- This decreases the thoracic volume, forcing air out of the alveoli. However, the alveoli first collapse because the airways provide resistance to airflow.
- The collapsing alveoli increase the intra-alveolar pressure to about +1 cmH2O, or approximately +1 mmHg greater than atmospheric pressure.
- This positive pressure gradient drives airflow out of the lungs over 2-3 seconds. Passive deflation accounts for about two-thirds of the exhaled volume.
- By the end of a normal expiration, the alveolar pressure gradually drops back down to equilibrate again with atmospheric pressure (0 mmHg relative to atmosphere).
Therefore, the key events are:
- Lung elastic recoil and diaphragm relaxation reduce thoracic volume.
- Alveoli collapse before air is expelled due to airway resistance.
- Collapsing alveoli raise intra-alveolar pressure to around +1 cmH2O.
- This positive pressure forces about 500 ml of air out of the lungs.
- Alveolar pressure returns to atmospheric levels at the end of expiration.
How Does Alveolar Pressure Differ Between Quiet and Forced Expiration?
So far, we have discussed alveolar pressure changes during a normal, passive expiratory effort, known as quiet expiration. However, we can also forcibly exhale by contracting the internal intercostal muscles.
During a forced expiration:
- More air is exhaled due to added contraction of the intercostals.
- The alveolar pressure increases to higher positive values above atmospheric pressure.
- Exhalation occurs more rapidly over just 1-2 seconds instead of 2-3 seconds.
Therefore, forced expiration further reduces lung volume compared to quiet breathing. This leads to greater collapse of alveoli and higher intra-alveolar pressures to expel air faster and more fully.
What Are Some Disease Conditions That Alter Alveolar Pressure During Expiration?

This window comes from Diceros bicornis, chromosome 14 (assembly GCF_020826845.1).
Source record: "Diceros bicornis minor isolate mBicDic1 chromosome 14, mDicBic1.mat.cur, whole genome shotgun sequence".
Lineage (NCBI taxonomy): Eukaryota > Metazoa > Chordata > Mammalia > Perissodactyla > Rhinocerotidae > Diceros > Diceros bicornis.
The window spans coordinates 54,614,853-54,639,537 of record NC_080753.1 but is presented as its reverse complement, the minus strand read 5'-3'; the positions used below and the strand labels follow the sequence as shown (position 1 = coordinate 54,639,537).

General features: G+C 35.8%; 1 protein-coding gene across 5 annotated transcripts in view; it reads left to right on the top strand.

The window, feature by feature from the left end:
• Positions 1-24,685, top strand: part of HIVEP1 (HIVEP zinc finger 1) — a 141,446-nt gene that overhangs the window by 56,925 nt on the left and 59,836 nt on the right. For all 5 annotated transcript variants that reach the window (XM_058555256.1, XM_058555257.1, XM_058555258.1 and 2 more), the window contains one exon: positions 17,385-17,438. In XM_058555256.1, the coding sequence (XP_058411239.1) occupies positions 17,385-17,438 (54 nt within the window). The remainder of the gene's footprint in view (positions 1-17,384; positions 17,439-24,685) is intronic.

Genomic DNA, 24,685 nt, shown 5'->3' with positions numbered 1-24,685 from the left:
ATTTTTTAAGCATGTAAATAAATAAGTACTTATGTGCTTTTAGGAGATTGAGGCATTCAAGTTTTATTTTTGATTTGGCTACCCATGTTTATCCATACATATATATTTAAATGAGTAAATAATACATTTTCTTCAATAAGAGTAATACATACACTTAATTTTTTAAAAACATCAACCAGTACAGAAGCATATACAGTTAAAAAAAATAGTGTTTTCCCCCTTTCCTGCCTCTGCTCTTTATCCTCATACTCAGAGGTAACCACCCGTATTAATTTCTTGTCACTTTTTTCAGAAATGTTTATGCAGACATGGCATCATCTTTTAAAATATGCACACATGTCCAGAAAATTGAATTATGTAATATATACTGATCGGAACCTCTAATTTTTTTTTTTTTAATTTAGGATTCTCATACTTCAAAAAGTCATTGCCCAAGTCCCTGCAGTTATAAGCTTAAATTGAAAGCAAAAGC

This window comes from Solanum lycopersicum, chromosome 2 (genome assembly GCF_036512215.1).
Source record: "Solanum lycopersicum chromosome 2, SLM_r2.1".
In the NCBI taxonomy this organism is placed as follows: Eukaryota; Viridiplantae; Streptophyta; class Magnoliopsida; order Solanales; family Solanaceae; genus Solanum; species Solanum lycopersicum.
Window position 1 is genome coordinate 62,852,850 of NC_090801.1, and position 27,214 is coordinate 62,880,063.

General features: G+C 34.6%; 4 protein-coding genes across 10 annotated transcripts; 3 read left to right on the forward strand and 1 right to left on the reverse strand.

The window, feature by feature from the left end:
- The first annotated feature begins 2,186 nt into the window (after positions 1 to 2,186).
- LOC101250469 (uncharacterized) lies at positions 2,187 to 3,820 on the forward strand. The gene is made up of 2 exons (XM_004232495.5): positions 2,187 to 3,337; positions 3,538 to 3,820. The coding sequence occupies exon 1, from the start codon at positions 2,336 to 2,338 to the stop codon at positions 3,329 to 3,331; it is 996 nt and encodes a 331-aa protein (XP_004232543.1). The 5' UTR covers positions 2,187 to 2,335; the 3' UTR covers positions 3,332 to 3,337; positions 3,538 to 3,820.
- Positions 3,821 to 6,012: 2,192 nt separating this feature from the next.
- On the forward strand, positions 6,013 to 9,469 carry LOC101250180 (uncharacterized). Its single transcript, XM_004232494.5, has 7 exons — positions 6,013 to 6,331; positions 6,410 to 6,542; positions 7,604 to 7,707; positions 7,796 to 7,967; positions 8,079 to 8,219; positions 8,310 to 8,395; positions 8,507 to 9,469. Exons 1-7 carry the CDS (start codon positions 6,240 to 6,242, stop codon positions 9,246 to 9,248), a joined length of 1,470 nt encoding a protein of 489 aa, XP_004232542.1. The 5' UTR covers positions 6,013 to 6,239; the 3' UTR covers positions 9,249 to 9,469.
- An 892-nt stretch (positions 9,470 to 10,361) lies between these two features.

Certain respiratory disorders can disrupt the normal alveolar pressure patterns during exhalation:
- Asthma: Bronchoconstriction increases airway resistance to airflow. This raises intra-alveolar pressures due to greater dynamic lung compression.
- Emphysema: Loss of lung elastic recoil reduces the dynamic compression that helps push air out. As a result, alveolar pressure may not rise sufficiently during exhalation.
- Pulmonary embolism: Blocked blood vessel increases dead space, raising alveolar pressure. Perfusion defects can also decrease carbon dioxide elimination.
- Pneumonia: Inflammation and fluid buildup make alveoli less collapsible, hindering air expulsion. Openings between alveoli may also collapse.
- Pleural effusion: Fluid accumulation in the pleural space increases lung compression. This raises intra-alveolar pressure during exhalation.
- Pneumothorax: Air leak causes lung collapse. The lack of lung recoil can diminish the alveolar pressure increases that normally occur during exhalation.
5 Key Takeaways About Alveolar Pressure During Expiration
- What are the key points to remember about how alveolar pressure changes as air is exhaled from the lungs? Here is a summary:
- Lung elastic recoil and diaphragm relaxation reduce thoracic volume.
- Collapsing alveoli raise intra-alveolar pressure to about +1 cmH2O.
- This positive pressure gradient expels about 500 ml of air over 2-3 seconds.
- Forced expiration increases alveolar pressure further to exhale more air faster.
- Certain lung diseases like asthma can disrupt normal alveolar pressure patterns.
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In summary, the relaxation of the diaphragm and elastic recoil of lung tissue decreases thoracic volume during exhalation. The collapsing alveoli raise intra-alveolar pressure to about +1 cmH2O greater than atmospheric pressure. This positive pressure gradient expels inspired air from the lungs over 2-3 seconds.
By the end of expiration, the alveolar pressure drops gradually back to atmospheric levels. Understanding these dynamics provides insight into the physiology of ventilation and how certain diseases influence alveolar pressure during exhalation